In a booklet prepared for the twenty-fifth anniversary festival in 1983, and again in 2006 on the eve of his death, Raymond Micha, the festival’s founding father, recounted some of his happiest memories from the many years of artistic endeavours. Now we have the privilege of carrying forward his legacy, our festival, into its sixty-fourth season. The guiding principles that have made it so enduring and successful remain the same; showcasing music of the highest calibre, in a convivial and relaxed atmosphere between artists, organisers and the public alike. Since the very beginning, the festival has been driven by an army of selfless and dedicated volunteers, and those that have been there from the earliest days have now been joined by a new and equally enthusiastic generation. So the festival looks back with pride, and forwards with confidence.
The history of the principality
In the 7th century, Remacle, a Benedictine monk from Aquitaine, built a monastery at Stavelot-Malmedy as a place of contemplation and later as a base from where to spread his faith. Siegbert III, the King of the Francs, makes reference to the two Abbeys at Malmedy and at Stavelot at the time of their foundation around 648 A.D. Over the next eleven centuries, Stavelot developed a reputation as a cultural, artistic and spiritual centre. However, the revolutionary winds from France brought this glorious period to an abrupt end in 1794. Fortunately the majority of the Abbey’s buildings survived along with some of the religious treasures (the shrine, or reliquary, of St. Remacle and a bust of St. Poppon at the Church of St. Sebastian) but sadly the great romanesque basilica, one of the finest medieval churches in the Meuse region dating from the 10th to 12th centuries was lost. Today only the faintest outlines of the building can be found in the Abbey parkland.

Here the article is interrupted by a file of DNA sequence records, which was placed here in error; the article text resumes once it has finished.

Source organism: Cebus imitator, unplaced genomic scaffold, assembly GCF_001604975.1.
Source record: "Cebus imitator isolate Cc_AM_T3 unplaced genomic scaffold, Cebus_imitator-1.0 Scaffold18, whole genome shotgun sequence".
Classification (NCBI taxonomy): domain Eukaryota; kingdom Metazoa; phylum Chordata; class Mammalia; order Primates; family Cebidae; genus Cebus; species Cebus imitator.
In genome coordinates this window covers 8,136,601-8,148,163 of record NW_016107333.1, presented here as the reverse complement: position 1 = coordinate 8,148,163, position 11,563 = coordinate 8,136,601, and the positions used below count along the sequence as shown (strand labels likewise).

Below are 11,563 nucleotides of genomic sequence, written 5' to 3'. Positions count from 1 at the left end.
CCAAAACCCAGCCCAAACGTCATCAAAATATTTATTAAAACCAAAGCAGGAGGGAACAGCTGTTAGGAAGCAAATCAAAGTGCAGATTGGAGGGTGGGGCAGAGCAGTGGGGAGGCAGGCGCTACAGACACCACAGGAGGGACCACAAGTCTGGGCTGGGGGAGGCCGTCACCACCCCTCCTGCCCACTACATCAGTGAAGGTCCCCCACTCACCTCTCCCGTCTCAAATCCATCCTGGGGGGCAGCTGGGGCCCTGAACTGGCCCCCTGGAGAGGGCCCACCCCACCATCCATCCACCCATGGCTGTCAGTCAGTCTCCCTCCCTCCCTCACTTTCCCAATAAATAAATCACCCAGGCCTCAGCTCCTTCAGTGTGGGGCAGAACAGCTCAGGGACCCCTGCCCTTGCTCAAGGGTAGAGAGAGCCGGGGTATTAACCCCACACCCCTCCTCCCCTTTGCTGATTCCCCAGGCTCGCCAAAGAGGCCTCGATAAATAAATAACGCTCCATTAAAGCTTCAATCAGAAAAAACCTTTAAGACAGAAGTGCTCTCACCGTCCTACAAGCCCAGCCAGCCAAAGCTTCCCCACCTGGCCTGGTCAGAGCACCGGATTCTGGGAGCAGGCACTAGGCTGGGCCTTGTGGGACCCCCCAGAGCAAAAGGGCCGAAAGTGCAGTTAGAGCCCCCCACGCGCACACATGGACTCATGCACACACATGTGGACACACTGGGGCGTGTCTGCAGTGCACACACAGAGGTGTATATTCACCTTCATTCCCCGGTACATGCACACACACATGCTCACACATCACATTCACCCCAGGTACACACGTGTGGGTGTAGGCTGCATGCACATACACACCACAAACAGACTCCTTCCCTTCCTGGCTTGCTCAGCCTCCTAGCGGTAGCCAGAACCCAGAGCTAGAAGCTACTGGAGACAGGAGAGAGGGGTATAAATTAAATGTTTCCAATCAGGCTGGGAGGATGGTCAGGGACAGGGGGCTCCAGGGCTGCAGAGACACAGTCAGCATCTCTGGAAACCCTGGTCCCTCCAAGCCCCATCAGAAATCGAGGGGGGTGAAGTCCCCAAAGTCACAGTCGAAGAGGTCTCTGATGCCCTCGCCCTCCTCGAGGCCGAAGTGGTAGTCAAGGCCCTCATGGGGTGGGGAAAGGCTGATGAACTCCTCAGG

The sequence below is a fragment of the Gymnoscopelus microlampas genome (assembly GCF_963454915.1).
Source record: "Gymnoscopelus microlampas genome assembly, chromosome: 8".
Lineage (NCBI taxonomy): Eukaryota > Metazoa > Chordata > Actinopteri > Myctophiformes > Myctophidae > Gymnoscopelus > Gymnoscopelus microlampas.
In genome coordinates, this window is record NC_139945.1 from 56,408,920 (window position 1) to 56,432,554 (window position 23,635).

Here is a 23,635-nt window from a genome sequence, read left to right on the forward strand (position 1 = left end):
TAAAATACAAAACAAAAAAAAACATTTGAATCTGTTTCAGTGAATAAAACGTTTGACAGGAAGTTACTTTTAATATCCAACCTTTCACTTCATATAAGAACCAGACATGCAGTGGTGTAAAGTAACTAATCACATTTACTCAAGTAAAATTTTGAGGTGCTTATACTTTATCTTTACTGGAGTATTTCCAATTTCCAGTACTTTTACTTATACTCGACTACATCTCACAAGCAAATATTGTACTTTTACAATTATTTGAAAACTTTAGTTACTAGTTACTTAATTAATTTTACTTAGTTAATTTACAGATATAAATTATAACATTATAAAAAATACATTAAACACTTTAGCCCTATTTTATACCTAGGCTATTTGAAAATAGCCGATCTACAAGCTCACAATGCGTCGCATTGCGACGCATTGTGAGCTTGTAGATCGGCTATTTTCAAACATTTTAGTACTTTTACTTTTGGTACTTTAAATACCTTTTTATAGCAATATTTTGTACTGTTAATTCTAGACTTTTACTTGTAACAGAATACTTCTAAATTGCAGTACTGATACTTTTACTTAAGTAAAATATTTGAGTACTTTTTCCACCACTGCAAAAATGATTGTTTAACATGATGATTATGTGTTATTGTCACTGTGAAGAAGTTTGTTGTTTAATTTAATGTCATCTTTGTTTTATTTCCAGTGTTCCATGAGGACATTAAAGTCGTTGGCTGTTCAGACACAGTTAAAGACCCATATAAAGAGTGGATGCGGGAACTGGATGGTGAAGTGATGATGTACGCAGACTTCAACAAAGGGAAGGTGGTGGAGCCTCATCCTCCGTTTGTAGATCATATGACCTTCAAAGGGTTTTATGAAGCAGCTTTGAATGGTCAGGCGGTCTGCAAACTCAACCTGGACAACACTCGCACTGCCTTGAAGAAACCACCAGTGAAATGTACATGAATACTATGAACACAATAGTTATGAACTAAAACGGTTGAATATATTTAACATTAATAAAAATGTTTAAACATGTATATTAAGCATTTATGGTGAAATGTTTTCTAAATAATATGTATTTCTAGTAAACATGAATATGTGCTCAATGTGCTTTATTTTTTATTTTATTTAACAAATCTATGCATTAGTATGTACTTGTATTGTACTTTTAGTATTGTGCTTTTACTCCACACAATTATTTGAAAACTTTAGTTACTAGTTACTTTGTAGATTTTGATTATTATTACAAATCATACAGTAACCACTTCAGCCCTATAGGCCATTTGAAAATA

The Abbey today
The modern visitor can enjoy a building that has benefitted over time from sensitive reconstruction and conservation. The Abbey now hosts a number of cultural institutions, most notably the superb Museum of the Principality of Stavelot-Malmedy. In addition there is the Monk’s Refectory, the François Prume Room, the cloisters and the cavernous romanesque cellars, not forgetting the Guillaume Apollinaire Museum, the Spa-Francorchamps Circuit Museum, the main library, the Tourist Centre and the Centre for Culture with its many activities. Open air events are held in the beautiful Place Saint-Remacle surrounded by echoes of the Abbey, a perfect framework for celebrating our local history.
So the noble and ancient Abbey is now the setting for a cultural and artistic renaissance that grows year on year, and once again the city of the Princely Abbey is known, reborn as a centre for culture, folk traditions and local tourism. Along with its location within the beautiful Ardennes, there is much to discover and enjoy in our beloved and historic town of Stavelot.